With the end of summer fast approaching, we once again face the possibility of a “tripledemic” of Influenza, COVID-19, and Respiratory Syncytial Virus (RSV) during the fall and winter. However, unlike in previous years, we have a rapidly developing arsenal of defenses against RSV for the most vulnerable groups.
RSV is a common respiratory virus that affects people of all ages, but it is particularly dangerous for infants, young children, and older adults. An estimated 58,000-80,000 children under the age of 5 are hospitalized annually due to RSV infection in the United States. RSV also results in 60,000 to 160,000 hospitalizations and 6,000 to 10,000 deaths annually in Americans over 65.
RSV Vaccines for Older Adults
In May 2023, the FDA approved two RSV vaccines for adults 60 years and older. Pfizer’s Abrysvo and GSK’s Arexvy have several similarities in terms of their effectiveness and side effects. In clinical trials, the Pfizer vaccine (Abrysvo) was 89% effective at preventing lower respiratory symptoms associated with RSV in the first RSV season after vaccination. The GSK vaccine (Arexvy) was 83% effective in preventing these symptoms. Both vaccines work in the same way biologically by targeting a protein that the RSV virus uses to fuse to human cells. They were developed based on the same scientific discovery from a decade ago.
The vaccines were somewhat less effective in preventing disease in the second RSV season after people received a shot. However, RSV does not mutate like influenza and SARS-CoV-2, so there shouldn’t be a need to update the vaccine or re-dose people every year. Out of approximately 38,000 people who received either vaccine, 20 experienced atrial fibrillation, and six developed neurological complications such as encephalomyelitis and Guillain-Barré syndrome in the weeks after vaccination. More common side effects included fatigue, fever, and muscle pain at the injection site. In July, the CDC advised that people talk to their doctors when deciding whether to get the shot.
The RSV vaccine appears to have good durability, lasting at least eight months. This makes timing the shot easy because even if someone gets the RSV vaccine now, it will see them through this winter’s RSV season. The RSV vaccine is also safe to receive at the same time as the Influenza vaccine.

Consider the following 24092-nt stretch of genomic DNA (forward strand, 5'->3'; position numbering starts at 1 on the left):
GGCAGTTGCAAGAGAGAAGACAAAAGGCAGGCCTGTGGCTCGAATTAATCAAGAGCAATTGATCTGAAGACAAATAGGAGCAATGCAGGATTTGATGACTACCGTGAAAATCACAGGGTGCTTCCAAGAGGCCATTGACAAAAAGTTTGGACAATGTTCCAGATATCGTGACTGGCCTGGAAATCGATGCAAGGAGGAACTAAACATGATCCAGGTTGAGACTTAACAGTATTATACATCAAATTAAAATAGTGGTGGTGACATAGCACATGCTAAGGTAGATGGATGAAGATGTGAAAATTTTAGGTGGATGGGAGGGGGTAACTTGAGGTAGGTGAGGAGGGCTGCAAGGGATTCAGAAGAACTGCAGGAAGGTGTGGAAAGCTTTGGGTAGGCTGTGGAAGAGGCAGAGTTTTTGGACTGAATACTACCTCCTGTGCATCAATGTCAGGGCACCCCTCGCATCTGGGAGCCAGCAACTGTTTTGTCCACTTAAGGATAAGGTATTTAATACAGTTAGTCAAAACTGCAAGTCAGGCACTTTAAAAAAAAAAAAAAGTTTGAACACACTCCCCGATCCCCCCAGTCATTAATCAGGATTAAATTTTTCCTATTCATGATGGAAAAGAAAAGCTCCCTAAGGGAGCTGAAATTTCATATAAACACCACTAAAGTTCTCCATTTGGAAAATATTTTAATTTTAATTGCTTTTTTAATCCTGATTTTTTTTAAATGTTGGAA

Monoclonal antibodies for infants
In July 2023, the FDA approved a monoclonal antibody shot called nirsevimab (developed by Beyfortus, AstraZeneca, and Sanofi) to protect infants and toddlers at high risk for severe RSV disease. Monoclonal antibody therapy is not a vaccine but can provide an infusion of prefabricated antibodies, giving temporary protection for up to five months to newly developing pediatric immune systems. In a clinical trial, the drug was approximately 77 percent effective against both hospitalizations and cases of RSV requiring a doctor’s visit. Side effects were mild, with a rash at the injection site being the most common.
The CDC recommended that infants under 8 months old at the start of RSV season receive nirsevimab. Children between the ages of 8 and 19 months are also recommended to get the shot if they have an increased risk for severe disease. That includes children who are immunocompromised or have pre-existing lung conditions and American Indian and Alaska Native populations. Babies should be able to receive the monoclonal antibody therapy at their pediatrician’s office, and some hospitals may offer the shot to newborns delivered during RSV season.
RSV Vaccines for Pregnant Women
Earlier this week, the FDA approved the first maternal vaccine intended to help protect newborns against RSV, called Abrysvo and developed by Pfizer. The vaccine is given during late pregnancy to reduce newborns’ risk of severe RSV infection. It works by passing antibodies down to infants during pregnancy, providing an immediate but temporary shield. Vaccines for influenza, diphtheria, tetanus, and pertussis are also given as maternal immunizations.
The vaccine was found to be 82 percent effective at protecting infants from severe illness during the three months after birth and waned to 69 percent effective over six months during a double-blind study. The study found no major safety concerns. The FDA reported the most common side effects in trials were pain at the injection site, headache, muscle pain, and nausea.
The FDA also noted a slightly higher percentage of Abrysvo recipients experiencing preterm births (5.7 percent) compared with placebo recipients (4.7 percent). It was unclear whether the vaccine caused the imbalance, but providers can avoid the risk of preterm birth by administering the vaccine between weeks 32 and 36 of gestation.
However, the vaccine won’t be available immediately, as it still awaits an evaluation from an expert panel at the CDC and the CDC director’s sign-off. This process could take months. The CDC’s Advisory Committee for Immunization Practices is scheduled to meet from October 25-27, when they could decide on the recommended use of Abrysvo for pregnant women.
A contributing factor to last year’s tripledemic was that a majority of US kids hadn’t received a flu or COVID vaccine. As of December 2022, according to the CDC, nearly 60% of children ages 6 months through 17 years hadn’t received the flu vaccine, and 90% of children ages 6 months through 4 years hadn’t received a Covid-19 vaccine.
Even with these new tools against RSV, public health officials must ensure clear messaging and a smooth, accessible rollout or risk eroding confidence in routine vaccination and overwhelming the health-care system with preventable cases of RSV.